This chart obviously leaves out several metrics, but it's clear that China rides on the wave of a dramatic economic change. As companies such as GM earn a greater share of revenue from China, tailoring products to the Chinese and forecasting Chinese trends become extremely important to capture the country's growth. To reveal three companies that succeed in emerging countries such as China, and are gobbling up profits worldwide, read our free report: "3 American Companies Set to Dominate the World."

Fool contributor Dan Newman will cheer for Nastia Liukin, no matter what. He also holds no shares of the companies mentioned above. Follow him @TMFHelloNewman.

The Motley Fool owns shares of Apple, Microsoft, and Google. Motley Fool newsletter services have recommended buying shares of Microsoft, Apple, and Google. Motley Fool newsletter services have also recommended creating a bull call spread position in Microsoft and Apple. The Motley Fool has a disclosure policy.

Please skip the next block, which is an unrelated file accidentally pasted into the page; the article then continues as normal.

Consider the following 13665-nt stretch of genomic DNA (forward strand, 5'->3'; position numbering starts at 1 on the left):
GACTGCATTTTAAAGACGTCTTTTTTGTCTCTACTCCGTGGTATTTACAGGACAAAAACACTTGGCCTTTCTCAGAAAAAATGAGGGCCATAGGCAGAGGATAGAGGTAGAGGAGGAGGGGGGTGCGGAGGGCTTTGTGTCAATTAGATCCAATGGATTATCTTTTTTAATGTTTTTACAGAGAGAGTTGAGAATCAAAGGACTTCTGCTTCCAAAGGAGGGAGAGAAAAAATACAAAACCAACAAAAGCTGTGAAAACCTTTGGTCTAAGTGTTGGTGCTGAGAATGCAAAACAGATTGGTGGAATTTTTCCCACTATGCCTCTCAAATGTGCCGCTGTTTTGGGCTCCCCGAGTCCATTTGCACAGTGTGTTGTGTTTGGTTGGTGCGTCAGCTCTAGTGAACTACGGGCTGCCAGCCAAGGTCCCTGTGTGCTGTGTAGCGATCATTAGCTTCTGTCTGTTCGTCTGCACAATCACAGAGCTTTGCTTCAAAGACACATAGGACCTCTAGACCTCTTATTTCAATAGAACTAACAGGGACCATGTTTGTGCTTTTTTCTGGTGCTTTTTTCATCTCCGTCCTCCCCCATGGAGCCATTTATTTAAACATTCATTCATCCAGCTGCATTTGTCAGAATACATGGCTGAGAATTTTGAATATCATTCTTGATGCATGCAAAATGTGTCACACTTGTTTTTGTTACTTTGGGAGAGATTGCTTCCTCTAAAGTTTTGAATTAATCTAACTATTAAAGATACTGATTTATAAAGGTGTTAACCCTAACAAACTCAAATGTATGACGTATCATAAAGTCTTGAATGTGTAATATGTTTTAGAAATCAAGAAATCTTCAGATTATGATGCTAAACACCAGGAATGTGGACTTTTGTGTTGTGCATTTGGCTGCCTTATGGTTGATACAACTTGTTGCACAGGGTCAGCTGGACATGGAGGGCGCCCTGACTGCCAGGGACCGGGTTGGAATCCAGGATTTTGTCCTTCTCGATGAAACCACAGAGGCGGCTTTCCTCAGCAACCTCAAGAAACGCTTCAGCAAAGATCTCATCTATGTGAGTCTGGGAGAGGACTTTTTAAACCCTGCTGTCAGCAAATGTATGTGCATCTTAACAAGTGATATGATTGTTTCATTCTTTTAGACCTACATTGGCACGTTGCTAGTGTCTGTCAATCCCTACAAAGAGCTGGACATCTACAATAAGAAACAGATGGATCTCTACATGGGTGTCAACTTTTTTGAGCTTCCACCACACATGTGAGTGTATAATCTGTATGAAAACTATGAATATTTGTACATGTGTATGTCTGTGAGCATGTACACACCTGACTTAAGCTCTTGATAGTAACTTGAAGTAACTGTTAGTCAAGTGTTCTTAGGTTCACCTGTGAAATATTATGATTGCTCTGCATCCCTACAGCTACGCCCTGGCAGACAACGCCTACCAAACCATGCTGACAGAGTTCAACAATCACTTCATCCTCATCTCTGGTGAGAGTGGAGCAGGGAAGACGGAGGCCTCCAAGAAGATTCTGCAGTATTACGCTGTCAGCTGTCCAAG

We Fools may not all hold the same opinions, but we all believe that considering a diverse range of insights makes us better investors. Try any of our Foolish newsletter services free for 30 days.

Read/Post Comments (4) | Recommend This Article (16)

Comments from our Foolish Readers

Help us keep this a respectfully Foolish area! This is a place for our readers to discuss, debate, and learn more about the Foolish investing topic you read about above. Help us keep it clean and safe. If you believe a comment is abusive or otherwise violates our Fool's Rules, please report it via the Report this Comment Report this Comment icon found on every comment.

  • Report this Comment On March 27, 2012, at 3:14 PM, Merton123 wrote: